The offfice of the Ombudsman has faulted the Ministry of Labour, Sports, Youth and Manpower Development for failing to establish the workers compensation fund and tribunal, 16 years after the Workers Compensation Act was enacted.
This was revealed in a report released last Thursday titled Painful Processes, signed by the Ombudsman Martha Chizuma Mwangonde, which outlines challenges in the compensation of injured workers by the Workers Compensation Commission (WCC).
The report findings follow an investigation by the Office of the Ombudsman that was prompted by 119 outstanding complaints against the WCC mainly on unresponsiveness, delay and unilateral or unfair reduction of degree of incapacity.
According to the report findings, the Ministry of Labour, and WCC in particular, failed to pay injured workers in time even after their respective employers had made payments to the commission.
“Failure and unwillingness by WCC to ensure compliance of determinations by the Ombudsman amounts to unreasonable and unfair omission of duty and therefore, maladministration. The provision in the Act on enforceability of WCC determinations are similar to that of Chief Resident Magistrate; hence, easier to enforce as a court order.
“Poor communication by WCC as regards the reduction of degree of incapacity to injured workers and thus depriving the injured worker the opportunity to be heard is unfair, illegal and irregular,” reads the report in part.
The report also notes that there are poor communication systems between labour offices and WCC headquarters, leading to poor record management.
In light of such challenges, the report has made several recommendations including that the labour commissioner oversees the establishment and operationalisation of the WCC Fund and the Tribunal to be done within the 2018/19 financial year.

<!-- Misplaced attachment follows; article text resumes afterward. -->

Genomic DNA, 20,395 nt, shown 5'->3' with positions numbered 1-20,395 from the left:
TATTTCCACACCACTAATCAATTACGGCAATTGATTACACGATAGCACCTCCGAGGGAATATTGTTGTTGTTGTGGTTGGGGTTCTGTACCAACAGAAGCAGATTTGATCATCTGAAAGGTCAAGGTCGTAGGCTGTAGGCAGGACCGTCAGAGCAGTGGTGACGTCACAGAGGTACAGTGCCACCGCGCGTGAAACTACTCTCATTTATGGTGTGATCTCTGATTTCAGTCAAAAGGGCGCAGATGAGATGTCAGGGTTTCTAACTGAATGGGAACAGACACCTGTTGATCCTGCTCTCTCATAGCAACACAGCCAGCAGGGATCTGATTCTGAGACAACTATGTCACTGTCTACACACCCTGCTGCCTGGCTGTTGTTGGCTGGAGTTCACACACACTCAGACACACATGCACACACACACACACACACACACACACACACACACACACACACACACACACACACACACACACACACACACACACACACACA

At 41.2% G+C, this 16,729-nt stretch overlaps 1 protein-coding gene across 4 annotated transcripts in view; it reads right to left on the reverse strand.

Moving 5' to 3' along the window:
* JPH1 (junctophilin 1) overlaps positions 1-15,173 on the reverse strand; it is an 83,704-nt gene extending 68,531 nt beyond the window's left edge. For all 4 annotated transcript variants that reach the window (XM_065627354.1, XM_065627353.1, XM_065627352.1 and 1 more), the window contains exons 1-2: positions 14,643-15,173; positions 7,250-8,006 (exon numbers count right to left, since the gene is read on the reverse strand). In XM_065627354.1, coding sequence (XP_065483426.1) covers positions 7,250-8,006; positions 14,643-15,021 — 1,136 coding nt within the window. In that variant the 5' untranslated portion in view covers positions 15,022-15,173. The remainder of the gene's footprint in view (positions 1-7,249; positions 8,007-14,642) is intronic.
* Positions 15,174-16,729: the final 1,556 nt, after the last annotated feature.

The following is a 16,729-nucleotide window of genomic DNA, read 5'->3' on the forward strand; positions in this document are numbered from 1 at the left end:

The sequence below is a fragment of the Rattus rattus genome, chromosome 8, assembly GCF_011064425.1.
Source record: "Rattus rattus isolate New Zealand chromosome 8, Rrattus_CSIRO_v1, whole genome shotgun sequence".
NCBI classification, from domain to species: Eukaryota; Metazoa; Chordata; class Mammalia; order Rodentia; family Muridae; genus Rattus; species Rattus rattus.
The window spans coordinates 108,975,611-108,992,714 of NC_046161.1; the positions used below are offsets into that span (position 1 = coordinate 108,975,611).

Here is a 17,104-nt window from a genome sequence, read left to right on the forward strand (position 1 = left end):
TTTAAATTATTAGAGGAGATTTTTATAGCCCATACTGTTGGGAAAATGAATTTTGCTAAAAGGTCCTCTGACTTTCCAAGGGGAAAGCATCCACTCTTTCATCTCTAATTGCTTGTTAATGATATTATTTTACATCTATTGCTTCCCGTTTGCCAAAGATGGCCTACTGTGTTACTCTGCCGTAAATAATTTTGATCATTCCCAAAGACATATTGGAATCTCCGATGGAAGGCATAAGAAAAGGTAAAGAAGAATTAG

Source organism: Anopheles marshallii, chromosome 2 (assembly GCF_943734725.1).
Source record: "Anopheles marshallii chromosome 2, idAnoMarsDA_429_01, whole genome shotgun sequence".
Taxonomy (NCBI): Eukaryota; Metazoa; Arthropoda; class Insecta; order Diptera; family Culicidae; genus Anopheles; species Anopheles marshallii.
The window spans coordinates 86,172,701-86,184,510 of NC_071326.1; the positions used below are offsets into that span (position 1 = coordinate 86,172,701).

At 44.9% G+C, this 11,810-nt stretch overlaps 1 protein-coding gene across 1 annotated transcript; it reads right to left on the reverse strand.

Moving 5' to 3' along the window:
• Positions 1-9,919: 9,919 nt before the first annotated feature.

The report also recommends that the WCC must seek guidance, within 10 days, from the Attorney General when it comes to enforcing its determination in terms of Section 50 of Workers Compensation Act (2000).
Minister of Labour, Youth, Sports and Manpower Development Francis Kasaila’s phone could not be reached when contacted yesterday. However, in an interview with The Nation in October 2017, he said setting up of the fund is long overdue.
He said: “The law provides that we set up a workers’ compensation fund and despite the process starting in 2000, things were not moving at a pace that we wanted.”
The minister said the fund will be administered by an independent body comprising government officials, lawyers, employers and employees and will be tasked with the responsibility of mobilising resources to be used to compensate workers in the line of duty.
The investigations by the Ombudsman Office drew participants from the Labour Commissioner, district labour offices (excluding Likoma), selected district health officers, insurance companies, privately-owned companies, government ministries, departments and agencies, Employers Consultative Association of Malawi (Ecam) and the Malawi Congress of Trade Unions (MCTU). n